Scarlet fever is an incredibly infectious condition that most often affects children. It used to be quite common and extremely dangerous, but it is now treatable. The disease is caused by group A Streptococcus bacteria, and it occurs after a throat or skin infection, like strep throat. Strep infections are commonly treated with antibiotics.
Also known by the name scarletina, scarlet fever most commonly occurs in children between the ages of four and eight years old, although people of any age can catch it. The infection is airborne, which means that the bacteria can be passed through the air in sneezes and coughs. Although the bacteria is very contagious, the disease itself is often relatively mild. Symptoms appear within two to four days of a person becoming infected.
Scarlet fever symptoms often begin with a sore throat, but the most distinctive symptom is a red rash that appears on the body. The rash will be rough to the touch, similar to sandpaper. It has been known to spread over the entire body, but commonly affects the face, neck, chest, and groin area.
When the rash appears on the face, it often makes the cheek area pink and flushed, while the area around the mouth will stay quite pale. People can do a quick check for the disease by pressing a glass to the red area, which will turn white when the pressure is applied. Any suspected cases of scarlet fever should be definitively diagnosed by a medical professional.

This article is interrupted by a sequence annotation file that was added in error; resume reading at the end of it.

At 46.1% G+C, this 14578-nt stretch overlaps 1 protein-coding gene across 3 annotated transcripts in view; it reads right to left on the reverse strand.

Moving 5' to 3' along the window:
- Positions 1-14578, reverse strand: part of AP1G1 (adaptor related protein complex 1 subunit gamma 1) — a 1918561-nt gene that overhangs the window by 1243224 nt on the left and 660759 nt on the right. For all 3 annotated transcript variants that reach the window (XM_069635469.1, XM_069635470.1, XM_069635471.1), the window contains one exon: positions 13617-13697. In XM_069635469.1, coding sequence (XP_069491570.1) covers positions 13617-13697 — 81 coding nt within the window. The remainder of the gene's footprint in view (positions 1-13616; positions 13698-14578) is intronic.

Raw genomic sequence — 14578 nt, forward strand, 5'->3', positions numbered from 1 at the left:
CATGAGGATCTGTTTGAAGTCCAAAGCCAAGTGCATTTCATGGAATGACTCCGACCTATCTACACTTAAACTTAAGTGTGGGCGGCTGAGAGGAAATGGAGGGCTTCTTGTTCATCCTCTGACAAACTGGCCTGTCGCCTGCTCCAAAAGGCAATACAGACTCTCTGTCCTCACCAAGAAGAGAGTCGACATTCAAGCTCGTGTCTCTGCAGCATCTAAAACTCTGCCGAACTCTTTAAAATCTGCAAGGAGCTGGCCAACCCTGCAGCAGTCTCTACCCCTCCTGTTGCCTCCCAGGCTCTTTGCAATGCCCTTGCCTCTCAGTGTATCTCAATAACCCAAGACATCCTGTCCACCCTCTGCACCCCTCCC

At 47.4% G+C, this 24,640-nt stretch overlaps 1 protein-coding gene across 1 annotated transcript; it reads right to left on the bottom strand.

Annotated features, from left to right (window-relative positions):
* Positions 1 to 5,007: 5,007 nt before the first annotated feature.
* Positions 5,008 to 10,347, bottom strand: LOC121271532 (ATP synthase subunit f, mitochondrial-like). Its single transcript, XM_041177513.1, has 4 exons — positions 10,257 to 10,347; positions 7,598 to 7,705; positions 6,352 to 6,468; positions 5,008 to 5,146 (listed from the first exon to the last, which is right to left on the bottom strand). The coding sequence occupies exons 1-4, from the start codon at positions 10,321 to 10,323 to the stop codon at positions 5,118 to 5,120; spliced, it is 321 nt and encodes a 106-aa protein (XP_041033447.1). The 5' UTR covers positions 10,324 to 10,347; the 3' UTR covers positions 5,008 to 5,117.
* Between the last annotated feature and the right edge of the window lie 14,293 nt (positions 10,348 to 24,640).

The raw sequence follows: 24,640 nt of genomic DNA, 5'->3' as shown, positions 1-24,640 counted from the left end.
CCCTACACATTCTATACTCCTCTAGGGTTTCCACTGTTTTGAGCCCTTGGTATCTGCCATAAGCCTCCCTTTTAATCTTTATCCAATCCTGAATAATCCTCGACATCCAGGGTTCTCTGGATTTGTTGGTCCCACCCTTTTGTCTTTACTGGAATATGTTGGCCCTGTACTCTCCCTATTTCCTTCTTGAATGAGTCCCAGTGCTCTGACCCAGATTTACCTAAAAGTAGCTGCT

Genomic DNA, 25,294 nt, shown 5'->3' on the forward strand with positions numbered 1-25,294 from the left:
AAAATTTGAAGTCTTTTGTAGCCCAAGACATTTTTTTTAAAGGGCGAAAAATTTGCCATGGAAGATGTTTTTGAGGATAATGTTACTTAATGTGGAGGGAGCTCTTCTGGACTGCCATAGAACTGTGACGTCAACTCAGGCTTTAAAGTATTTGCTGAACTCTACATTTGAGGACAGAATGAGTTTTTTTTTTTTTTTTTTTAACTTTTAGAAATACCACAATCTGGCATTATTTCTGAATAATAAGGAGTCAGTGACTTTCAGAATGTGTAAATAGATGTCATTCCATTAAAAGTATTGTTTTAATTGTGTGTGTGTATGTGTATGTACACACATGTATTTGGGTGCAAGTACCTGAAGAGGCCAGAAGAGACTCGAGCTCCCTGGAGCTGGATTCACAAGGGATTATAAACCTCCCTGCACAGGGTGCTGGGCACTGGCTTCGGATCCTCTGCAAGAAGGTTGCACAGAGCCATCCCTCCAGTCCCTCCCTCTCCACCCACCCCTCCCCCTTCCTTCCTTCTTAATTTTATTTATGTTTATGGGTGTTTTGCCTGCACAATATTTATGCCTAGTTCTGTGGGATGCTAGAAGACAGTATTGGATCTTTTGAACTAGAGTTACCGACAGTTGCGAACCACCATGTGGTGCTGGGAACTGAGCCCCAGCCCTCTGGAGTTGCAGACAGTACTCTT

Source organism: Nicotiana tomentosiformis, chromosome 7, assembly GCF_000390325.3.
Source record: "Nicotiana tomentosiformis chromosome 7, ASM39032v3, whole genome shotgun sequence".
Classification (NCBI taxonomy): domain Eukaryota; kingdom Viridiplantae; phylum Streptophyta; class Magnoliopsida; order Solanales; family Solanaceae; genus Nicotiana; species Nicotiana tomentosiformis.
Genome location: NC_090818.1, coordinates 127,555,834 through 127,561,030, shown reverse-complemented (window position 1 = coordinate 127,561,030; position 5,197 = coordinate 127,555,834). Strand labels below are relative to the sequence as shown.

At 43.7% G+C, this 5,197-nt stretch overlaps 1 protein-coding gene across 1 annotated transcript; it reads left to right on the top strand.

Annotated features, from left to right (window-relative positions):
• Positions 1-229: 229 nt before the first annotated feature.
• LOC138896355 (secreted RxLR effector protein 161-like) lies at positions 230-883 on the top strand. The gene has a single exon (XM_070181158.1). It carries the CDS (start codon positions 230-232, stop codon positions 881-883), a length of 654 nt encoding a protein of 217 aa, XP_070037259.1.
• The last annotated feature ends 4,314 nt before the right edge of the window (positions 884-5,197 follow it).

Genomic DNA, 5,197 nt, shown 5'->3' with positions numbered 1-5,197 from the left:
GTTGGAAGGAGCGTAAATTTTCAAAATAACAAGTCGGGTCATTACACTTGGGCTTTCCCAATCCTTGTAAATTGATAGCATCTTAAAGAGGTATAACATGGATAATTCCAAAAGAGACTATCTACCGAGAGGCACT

Several other symptoms may also be seen in people with the infection. They may develop headaches and a general feeling of illness, as well as loss of appetite and pain in the abdomen. The glands in the neck may become swollen, and nausea or vomiting may also occur. Scarlet fever can also cause a white coating on the tongue that may disappear after a few days and leave the tongue swollen and red. Broken blood vessels may also occur over the body, usually in areas like the armpit.
The rash usually lasts for around a week and then fades away without treatment. A medical professional should be consulted, however, and he or she will often prescribe antibiotics in order to eliminate any complications and speed the recovery process. Antibiotics — often an oral penicillin medication — are often prescribed for 10 days, and any fever will normally disappear within 24 hours of starting the medication.